November 28, 2019 –
For the Scriptures and reflections for this day in Ordinary Time, click HERE.
“Has none but this foreigner returned to give thanks to God?”
In the United States today, Americans celebrate Thanksgiving Day. This is right in line with what the Church throughout the world celebrates at the end of the Church year. The Christian with his soul rightly ordered cannot meditate on the “last things” without thanksgiving welling up in his heart.
In today’s Gospel Reading, Jesus healed ten lepers, nine being Jewish, the tenth being a Samaritan. Out of those ten, the one who was a foreigner was the only one who returned and thanked Jesus. Only ten percent of those who were healed showed gratitude. Jesus did not feel offended at this, but He surely felt hurt: not for His own sake, but for the sake of those nine. Because gratitude, which grows only in the soil of humility, is the door to further blessings in our lives. It’s our choice as to whether to open that door or not.
As a general rule, when a Jewish leper was healed, he had to go to the local priest to confirm that he was now clean, so that he could be permitted to worship with the general public again. For the Samaritan, more was demanded, because the Samaritans had their own priesthood: not in Jerusalem, but near Mount Gerizim in Samaria. So this demand of Jesus required a greater act of obedience for the Samaritan, because of the travelling involved. And yet, while the demand was greater for the Samaritan, he was still the only one to show this gratitude for the gift of healing that he had received.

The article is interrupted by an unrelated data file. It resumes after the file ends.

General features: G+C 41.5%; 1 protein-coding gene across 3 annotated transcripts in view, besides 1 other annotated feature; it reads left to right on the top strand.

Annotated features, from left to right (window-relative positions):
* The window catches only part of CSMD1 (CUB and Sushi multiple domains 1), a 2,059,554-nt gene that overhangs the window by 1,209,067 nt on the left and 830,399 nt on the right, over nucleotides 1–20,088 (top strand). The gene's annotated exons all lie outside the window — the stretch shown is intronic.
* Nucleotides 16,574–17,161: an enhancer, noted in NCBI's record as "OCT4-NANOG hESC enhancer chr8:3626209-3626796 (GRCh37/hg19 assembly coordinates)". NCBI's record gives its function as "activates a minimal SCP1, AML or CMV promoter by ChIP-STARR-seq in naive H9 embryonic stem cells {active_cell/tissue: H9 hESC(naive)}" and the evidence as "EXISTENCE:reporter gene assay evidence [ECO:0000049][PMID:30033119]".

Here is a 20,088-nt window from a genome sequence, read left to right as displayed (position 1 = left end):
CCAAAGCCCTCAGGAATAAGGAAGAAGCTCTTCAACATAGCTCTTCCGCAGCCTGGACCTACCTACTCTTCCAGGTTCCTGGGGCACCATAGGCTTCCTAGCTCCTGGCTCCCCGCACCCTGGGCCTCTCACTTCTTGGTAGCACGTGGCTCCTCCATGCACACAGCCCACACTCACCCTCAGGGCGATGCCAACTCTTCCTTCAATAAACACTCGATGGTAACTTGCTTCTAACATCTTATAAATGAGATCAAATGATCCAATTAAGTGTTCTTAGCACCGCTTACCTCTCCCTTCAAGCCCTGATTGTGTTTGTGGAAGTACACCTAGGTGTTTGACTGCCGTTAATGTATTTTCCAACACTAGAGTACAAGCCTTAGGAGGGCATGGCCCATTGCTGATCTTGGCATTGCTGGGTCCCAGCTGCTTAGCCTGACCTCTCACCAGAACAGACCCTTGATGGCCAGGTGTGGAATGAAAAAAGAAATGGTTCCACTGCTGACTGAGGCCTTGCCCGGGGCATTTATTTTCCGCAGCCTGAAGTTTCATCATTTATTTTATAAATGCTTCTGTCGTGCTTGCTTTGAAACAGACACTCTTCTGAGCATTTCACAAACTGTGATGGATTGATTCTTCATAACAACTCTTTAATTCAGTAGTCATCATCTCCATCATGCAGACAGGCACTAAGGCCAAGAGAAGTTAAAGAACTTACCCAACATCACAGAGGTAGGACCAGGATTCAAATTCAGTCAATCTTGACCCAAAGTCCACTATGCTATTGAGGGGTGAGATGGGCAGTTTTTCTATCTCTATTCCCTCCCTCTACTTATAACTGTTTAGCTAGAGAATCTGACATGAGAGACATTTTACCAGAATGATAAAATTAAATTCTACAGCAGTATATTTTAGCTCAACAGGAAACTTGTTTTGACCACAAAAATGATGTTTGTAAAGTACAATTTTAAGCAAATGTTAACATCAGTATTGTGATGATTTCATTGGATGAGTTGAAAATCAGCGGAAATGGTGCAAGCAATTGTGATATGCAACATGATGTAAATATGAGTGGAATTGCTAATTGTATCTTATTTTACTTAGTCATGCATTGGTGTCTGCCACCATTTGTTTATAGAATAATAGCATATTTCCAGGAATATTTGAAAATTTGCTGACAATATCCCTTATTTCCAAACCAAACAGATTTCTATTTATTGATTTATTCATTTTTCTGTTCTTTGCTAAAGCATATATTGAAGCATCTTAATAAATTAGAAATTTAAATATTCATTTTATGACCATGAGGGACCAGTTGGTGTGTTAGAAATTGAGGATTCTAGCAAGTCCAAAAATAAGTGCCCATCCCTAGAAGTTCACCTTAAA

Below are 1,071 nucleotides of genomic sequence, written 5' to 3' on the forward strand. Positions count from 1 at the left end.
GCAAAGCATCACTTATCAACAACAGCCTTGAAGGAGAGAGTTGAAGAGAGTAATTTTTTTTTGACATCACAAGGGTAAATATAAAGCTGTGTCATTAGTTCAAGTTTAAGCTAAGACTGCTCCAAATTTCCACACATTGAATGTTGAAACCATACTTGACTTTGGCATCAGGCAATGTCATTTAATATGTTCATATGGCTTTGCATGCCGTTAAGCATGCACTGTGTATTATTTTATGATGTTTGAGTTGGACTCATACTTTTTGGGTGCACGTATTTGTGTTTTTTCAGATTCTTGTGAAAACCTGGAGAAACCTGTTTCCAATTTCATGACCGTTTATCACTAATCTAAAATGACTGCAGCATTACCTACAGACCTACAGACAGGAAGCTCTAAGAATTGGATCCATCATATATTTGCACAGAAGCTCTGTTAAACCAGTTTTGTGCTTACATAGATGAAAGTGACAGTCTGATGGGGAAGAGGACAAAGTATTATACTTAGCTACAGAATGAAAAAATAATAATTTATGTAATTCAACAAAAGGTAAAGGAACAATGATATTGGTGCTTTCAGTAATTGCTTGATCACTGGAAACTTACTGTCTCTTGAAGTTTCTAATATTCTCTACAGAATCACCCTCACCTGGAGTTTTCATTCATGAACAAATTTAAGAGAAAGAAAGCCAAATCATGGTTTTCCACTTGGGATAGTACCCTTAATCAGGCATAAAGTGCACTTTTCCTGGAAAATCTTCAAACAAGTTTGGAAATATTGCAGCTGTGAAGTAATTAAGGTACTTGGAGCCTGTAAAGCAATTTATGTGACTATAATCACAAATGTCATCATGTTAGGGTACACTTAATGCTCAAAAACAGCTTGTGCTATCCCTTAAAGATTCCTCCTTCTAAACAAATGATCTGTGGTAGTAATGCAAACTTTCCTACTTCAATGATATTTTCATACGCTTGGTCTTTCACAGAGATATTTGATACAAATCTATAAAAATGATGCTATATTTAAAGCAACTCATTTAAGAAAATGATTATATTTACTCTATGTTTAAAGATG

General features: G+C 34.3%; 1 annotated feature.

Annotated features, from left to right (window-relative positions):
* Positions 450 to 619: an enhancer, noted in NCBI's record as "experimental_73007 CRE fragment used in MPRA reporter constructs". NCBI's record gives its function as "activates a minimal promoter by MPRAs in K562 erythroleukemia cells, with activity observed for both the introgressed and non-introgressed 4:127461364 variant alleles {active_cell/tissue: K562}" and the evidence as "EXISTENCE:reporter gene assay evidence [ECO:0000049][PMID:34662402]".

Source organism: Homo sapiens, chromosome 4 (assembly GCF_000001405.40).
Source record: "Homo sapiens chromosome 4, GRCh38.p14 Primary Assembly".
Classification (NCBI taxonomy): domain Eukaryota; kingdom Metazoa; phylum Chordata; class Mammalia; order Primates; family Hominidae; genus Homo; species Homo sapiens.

Today’s readings provide us with an opportunity to reflect upon our own spiritual disposition. Do we beg God for a special favor, but forget to show gratitude by offering a sacrifice of thanks when our favor is received? Today’s readings provide us with answers as to why some of our prayers are not answered. They teach us that we are healed of all that afflicts us only when—from the soil of humility—we show gratitude to God for the blessings that He has bestowed on us from the moment that we were created.
Starting today and in the weeks leading to our celebration of Jesus’ birth, we can ask the Holy Spirit to always remind us to be most grateful to the Lord Jesus for His love, His grace, His mercy and His salvation. We can ask the Lord to help us, in turn, to look for opportunities to be instruments of his peace, to carry out the corporal and spiritual works of mercy for others, so that we will grow in our faith, and receive even further blessings.